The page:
MusikMax Bicol: Breezy, Anthemic, Original

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By Paul

These are the times for breaking glass ceilings. Not so long ago, the thought of a black man with a real chance of commanding the world’s lone superpower was next to impossible. Now, Barack’s a rock star almost singing his way to being Dubya’s successor. Closer to home, glass ceilings are being broken too as Bicolano bands, real rock stars, breach the limits separating underground from mainstream with the release of MusikMax Bicol.

Produced by Rebolusyon Rekords of husband and wife Gerry and Mary Muñoz-Diwa in collaboration with Sound weavers Recording Studio, the compilation features 20 original songs from eight rising and prominent Bicolano bands that include Naga City’s Centerfold, Pentacle, Pandora’s Box, Idle Pitch, and Black Goleman; and Legazpi City’s Pepsi Paloma Experiment, Stolen shots, and Backyard Boy’s.

MusikMax is a franchise conceptualized by Rebolusyon Rekords, based in Makati City, to give much-awaited breaks to original music coming from the different provinces and regions in the country.

With genres ranging from pop-rock and rock alternative to hard rock and hip-hop, the newly-released Music Max Bicol, the first in the franchise, is far from being all the same, however. Only their singers being Bicolano’s put the featured tracks on same ground.

Centerfold opens the album with X Song, one of the best songs in the record as it sounds almost like a REM if not for Van Navarro’s metallic female voice on the lead, and ends with hip hop carrier single Albay Song by Backyard Boy’s another of the record’s assets though it is hauntingly similar to and noticeably inspired by Black-Eyed Peas’ APL Song, which forgivably becomes overly anthemic in some parts.

Pyrotechnics (Track 4) by Pepsi Paloma Experiment also lifts the album with breezy rendition loosely comparable to disbanded Orange and Lemons’ style. Stolen shot’s Chocolate Brown Coffee (Track 16) and Moving’ To The Top (Track 17) which veer ska are welcome inclusions and should make good choices for road songs.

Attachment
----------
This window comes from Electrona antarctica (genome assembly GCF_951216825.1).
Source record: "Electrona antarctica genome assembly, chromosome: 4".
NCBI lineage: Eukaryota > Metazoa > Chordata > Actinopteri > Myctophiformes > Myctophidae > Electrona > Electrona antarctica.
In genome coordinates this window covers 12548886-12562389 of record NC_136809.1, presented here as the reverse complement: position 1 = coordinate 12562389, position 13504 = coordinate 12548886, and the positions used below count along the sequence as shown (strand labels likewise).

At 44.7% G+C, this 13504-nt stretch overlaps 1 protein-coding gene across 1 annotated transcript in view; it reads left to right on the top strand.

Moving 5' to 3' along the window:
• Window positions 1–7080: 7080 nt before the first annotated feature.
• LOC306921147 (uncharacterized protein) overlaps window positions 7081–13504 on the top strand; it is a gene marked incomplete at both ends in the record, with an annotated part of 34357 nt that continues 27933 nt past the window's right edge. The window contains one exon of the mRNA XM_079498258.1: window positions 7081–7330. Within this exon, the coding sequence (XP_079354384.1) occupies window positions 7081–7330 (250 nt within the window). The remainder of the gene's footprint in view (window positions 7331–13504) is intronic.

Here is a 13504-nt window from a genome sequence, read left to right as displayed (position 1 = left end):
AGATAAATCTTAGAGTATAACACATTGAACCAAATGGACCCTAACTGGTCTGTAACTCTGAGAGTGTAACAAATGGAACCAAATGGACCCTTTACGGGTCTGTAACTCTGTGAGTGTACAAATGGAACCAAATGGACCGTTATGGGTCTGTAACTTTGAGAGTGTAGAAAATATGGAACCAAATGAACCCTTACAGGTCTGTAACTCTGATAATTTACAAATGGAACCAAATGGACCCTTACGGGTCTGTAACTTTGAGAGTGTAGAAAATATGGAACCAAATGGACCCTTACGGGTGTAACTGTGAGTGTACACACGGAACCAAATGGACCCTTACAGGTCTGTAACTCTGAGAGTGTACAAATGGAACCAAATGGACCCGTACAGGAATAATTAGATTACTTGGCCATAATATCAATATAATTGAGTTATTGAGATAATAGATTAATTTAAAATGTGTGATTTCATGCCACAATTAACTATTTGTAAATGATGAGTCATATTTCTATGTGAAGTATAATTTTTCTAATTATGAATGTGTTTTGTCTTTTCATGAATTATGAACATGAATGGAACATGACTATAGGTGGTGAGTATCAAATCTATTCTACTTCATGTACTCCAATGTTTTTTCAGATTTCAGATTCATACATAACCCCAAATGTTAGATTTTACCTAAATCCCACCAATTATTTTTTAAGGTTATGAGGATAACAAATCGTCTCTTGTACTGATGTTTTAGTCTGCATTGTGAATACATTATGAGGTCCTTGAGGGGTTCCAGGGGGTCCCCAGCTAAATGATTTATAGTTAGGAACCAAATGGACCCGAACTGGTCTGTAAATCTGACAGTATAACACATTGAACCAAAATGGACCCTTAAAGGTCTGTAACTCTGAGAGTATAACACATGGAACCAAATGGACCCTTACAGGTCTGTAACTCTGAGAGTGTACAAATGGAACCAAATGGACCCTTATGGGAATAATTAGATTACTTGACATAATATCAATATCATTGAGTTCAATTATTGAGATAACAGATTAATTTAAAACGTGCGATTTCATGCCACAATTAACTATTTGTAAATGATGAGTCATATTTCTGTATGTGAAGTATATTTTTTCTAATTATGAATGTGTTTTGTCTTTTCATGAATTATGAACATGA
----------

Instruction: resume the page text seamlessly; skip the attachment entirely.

Popularity of hardcore and heavy metal genres seems on the wane now, with most of the top acts including foreign ones previously into these music types now reinventing themselves. But Pentacle’s and Pandora’s Box’s songs are still acceptable additions in the record though some may find them anachronistically included. To be fair, Pandora’s Box is a pioneer in the local rock act and should deserve homage, and hey, In Sepia (Track 9) is not bad.

Backyard Boy’s on the repertoire is among the record’s unfamiliar turn. (Imagine compiling Eminem and Josh Groban in the same album.)

Featured tracks range from sentimental and angst-driven voices to highflying pride-of-place overtures in the background of Bicol Region’s alternately bleak and rosy situation. In Albay Song, there’s even an allusion to the devastation wreaked by Super Typhoon Riming in Albay Province in 2006.

Although the record falters in some ways, it’s a good buy. The ground-breaking spirit that goes with it, best expressed by its handsome packaging, more than compensates what it lacks technically. After all, it’s Bicolano homegrown music at its most earnest, which could break glass ceilings at their highest.

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